Public engagement and governance has been struck from the City of Nanaimo’s core services review, which is expected to be smaller and take less time.
Nanaimo council agreed unanimously Monday to hire Edmonton-based WMC-Joyce Tustian Consulting to undertake a core services review, slated to begin right away.
It’s been nearly a year since Nanaimo politicians made a core services review a top priority for 2015 and two months since coming up with terms for a request for proposal. At the time and because of its scope, consultant Roshan Danesh anticipated the price would be higher than $200,000 and the review would take eight to 12 months.
The breadth has since changed. City manager Tracy Samra said she eliminated the governance review portion of the RFP because of the Watson Report, which looked into the same issue and offered recommendations two years ago. She also removed public engagement, as it’s already covered through strategic planning, a different process.
Council budgeted $350,000 for the review, but recent bids came under $250,000, according to Samra, who said they are in negotiations. The aim now is to have the review wrapped up by the end of March.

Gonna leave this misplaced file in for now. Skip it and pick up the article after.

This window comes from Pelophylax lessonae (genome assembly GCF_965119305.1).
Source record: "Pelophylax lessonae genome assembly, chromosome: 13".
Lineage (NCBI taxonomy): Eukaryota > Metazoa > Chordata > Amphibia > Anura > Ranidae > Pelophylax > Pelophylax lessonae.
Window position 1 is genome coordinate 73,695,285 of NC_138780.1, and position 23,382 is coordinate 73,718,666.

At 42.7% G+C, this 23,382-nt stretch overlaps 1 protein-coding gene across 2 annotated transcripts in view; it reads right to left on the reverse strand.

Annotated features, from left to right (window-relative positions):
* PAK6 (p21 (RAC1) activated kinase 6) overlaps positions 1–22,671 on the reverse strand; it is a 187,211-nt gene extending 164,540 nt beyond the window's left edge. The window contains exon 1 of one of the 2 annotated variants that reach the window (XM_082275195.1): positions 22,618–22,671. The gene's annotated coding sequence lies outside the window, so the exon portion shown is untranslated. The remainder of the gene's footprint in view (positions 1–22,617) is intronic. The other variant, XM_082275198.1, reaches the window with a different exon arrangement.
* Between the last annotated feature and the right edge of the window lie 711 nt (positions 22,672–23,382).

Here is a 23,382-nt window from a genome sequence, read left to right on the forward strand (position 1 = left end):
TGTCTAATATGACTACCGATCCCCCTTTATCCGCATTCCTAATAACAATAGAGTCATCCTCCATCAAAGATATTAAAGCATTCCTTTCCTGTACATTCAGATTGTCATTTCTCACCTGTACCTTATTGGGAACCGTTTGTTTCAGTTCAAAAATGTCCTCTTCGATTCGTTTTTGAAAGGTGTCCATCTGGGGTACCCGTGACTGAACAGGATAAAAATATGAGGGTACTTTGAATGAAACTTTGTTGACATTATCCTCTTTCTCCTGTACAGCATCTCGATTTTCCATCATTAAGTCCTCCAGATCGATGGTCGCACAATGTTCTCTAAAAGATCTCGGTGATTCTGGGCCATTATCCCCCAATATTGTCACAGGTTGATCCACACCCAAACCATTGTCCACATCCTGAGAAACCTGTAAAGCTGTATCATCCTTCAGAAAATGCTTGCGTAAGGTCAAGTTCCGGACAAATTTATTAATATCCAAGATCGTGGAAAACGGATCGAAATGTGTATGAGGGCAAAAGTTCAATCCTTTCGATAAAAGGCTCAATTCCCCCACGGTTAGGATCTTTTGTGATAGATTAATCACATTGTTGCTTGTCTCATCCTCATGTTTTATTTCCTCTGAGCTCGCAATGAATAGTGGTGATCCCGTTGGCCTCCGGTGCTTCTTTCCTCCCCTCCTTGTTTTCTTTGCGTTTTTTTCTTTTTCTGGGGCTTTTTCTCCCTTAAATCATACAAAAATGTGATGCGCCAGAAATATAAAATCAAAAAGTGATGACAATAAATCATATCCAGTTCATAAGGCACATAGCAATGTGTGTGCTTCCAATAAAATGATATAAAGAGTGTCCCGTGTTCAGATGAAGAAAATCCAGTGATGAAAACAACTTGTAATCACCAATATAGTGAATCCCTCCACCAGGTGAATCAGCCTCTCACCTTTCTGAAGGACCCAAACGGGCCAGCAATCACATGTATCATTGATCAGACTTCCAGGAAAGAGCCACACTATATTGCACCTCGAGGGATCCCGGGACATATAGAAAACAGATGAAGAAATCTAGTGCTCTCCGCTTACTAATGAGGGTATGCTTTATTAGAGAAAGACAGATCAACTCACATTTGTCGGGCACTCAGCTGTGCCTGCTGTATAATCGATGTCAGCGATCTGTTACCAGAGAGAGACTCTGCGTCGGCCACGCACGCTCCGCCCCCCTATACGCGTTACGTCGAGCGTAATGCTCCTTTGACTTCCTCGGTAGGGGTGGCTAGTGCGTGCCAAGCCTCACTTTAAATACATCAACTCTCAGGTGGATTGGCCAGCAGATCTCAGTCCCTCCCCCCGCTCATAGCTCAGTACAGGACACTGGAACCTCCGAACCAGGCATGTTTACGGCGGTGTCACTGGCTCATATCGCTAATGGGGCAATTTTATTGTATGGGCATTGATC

“When you take away those two ends [governance and public engagement], and you leave just a review of programs and services, you are able to focus it down,” she said. “It’s also shorter because instead of doing a comprehensive review of every single thing that’s done, council is going to pick a limited number of priority areas. Not everything is going to get the same level of review and scrutiny.”
If there was desire to take a year, “you are almost in paralysis,” unable to set your priorities and budget, said Samra, who says council authorized a more focused, shorter-term review.
Coun. Gord Fuller said he’s thrilled about moving forward and supported the RFP changes.
Public engagement, for example, can be done by city staff members, including through surveys that can be fed to the core services consultants. What he’s hoping for now is follow-through at the end of the process.
“One of the problems with core reviews is a lot of cities that get it don’t like what they see and they don’t follow through,” he said. “We may have to make cuts we really don’t like, but for the good of the city I think you have to do that,” he said.
Council is expected to meet once a month or more during the review to provide feedback on priorities.